By Alex Brown, Editor in Chief
Facebook stalking is no longer the only way to creep on potential romantic interests, thanks to a new service that allows members to rate past partners and inform prospective future dates of their personalities and tendencies.
ExRated.com, according to its website, offers “character reviews” that help singles make informed dating choices, much in the same way restaurant and movie reviews serve as information sources for consumers. Users can anonymously rate individuals from one to five stars while analyzing personality traits, habits and other characteristics. The site claims the threat of a poor review will motivate people to be more courteous and thoughtful in their dating life.
On the surface, it seems the product of our tabloid culture: Gossip is exchanged as jilted exes with vendettas spread malice about their former flames. Even the most salacious details are outed as the reviewer hides behind the veil of anonymity, leveling a character assault for which there is no defense. Other users may even review themselves, writing a glowing assessment from a fake ex to create a favorable first impression. And while ExRated may well prove a cesspool for spite and phoniness, it is doubtful all of its users have such an agenda.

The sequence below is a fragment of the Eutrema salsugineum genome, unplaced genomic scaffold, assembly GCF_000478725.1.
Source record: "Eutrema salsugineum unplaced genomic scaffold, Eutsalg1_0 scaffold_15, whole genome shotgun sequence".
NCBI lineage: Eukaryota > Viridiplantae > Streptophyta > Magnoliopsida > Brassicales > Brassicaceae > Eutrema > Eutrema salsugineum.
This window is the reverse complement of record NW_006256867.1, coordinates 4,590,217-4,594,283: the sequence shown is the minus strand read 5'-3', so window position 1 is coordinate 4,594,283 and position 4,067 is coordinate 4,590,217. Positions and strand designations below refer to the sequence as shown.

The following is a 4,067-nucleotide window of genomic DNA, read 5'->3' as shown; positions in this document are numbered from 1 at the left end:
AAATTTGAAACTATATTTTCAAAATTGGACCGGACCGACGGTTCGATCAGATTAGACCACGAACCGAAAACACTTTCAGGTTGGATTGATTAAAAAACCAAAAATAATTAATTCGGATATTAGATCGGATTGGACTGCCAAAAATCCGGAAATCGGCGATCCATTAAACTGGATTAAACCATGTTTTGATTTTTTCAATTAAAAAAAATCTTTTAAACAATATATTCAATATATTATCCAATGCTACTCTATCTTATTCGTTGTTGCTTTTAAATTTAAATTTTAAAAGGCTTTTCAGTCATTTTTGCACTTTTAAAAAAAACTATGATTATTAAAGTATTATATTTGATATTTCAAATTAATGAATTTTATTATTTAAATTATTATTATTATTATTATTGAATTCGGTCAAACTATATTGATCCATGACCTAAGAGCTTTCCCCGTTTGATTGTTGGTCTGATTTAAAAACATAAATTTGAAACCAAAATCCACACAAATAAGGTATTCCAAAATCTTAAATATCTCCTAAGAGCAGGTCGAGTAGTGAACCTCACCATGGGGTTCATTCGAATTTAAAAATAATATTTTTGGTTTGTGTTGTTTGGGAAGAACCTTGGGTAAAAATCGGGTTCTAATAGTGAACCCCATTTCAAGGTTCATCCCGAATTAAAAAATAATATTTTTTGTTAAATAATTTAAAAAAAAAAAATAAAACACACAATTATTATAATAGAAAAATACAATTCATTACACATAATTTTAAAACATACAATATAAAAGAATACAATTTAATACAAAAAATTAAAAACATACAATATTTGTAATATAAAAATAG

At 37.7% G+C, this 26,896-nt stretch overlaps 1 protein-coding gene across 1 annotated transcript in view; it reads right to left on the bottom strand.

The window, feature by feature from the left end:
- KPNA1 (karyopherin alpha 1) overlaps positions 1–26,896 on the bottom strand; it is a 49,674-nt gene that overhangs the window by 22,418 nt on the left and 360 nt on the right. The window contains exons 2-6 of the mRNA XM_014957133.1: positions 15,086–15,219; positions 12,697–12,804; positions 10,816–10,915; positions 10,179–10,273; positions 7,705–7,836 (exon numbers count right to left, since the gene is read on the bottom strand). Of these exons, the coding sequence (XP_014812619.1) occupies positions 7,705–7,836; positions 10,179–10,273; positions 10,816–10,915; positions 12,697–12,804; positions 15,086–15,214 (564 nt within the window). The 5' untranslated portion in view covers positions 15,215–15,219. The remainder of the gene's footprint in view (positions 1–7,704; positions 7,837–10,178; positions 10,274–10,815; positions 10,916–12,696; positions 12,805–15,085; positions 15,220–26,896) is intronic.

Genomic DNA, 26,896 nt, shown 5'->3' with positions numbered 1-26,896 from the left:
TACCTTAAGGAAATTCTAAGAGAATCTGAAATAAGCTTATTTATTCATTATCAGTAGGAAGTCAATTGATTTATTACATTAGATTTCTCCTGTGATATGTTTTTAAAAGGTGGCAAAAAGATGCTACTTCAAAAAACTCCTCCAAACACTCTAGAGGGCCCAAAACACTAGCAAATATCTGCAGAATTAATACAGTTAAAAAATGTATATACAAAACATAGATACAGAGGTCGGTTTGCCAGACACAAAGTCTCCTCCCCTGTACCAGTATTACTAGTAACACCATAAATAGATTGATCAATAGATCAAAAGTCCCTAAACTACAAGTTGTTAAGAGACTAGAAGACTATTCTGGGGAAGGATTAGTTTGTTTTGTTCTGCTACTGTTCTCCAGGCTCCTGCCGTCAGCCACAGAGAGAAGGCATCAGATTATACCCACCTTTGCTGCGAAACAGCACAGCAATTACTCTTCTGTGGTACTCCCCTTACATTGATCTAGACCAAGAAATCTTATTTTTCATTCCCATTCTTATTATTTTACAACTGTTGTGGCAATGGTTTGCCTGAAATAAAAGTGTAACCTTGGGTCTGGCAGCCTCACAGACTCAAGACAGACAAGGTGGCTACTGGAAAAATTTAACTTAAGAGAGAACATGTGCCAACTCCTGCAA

Even to those who are disgusted by the concept of labeling and rating people like products or commodities, the site offers a certain appeal to the curiosity. For those harboring a crush, a scouting report may sound like just the advantage they need to make the right move. But even this initial benefit will be a futile measure in the long run.
Knowing about someone is a lot different from knowing them, and no amount of background information can substitute for personal interaction. For those who do not take this into account, the wealth of information ExRated provides can sabotage a budding relationship. A “cheat sheet” on a date makes the user susceptible to preconceived notions, rather than the clean slate a new relationship deserves.
This information also gives the temptation to act differently, hoping to meet the qualifications supposedly desired by the date. Whether consciously or not, a change in behavior seems an almost inevitable result. People have a natural desire to please and be accepted by others, and if we believe certain traits are most desired, we have a tendency to exaggerate those traits.
While this need to be liked may be motivated by genuine affection, acting on it is not in the best interest of either party. Relationships are much more nuanced than a checklist of personality traits and shared interests, and trying to adapt to meet a perceived desire is only a setup for long-term failure.
Ultimately, no scouting report can replace human interaction. People need to be liked for who they are, not a false representation of themselves.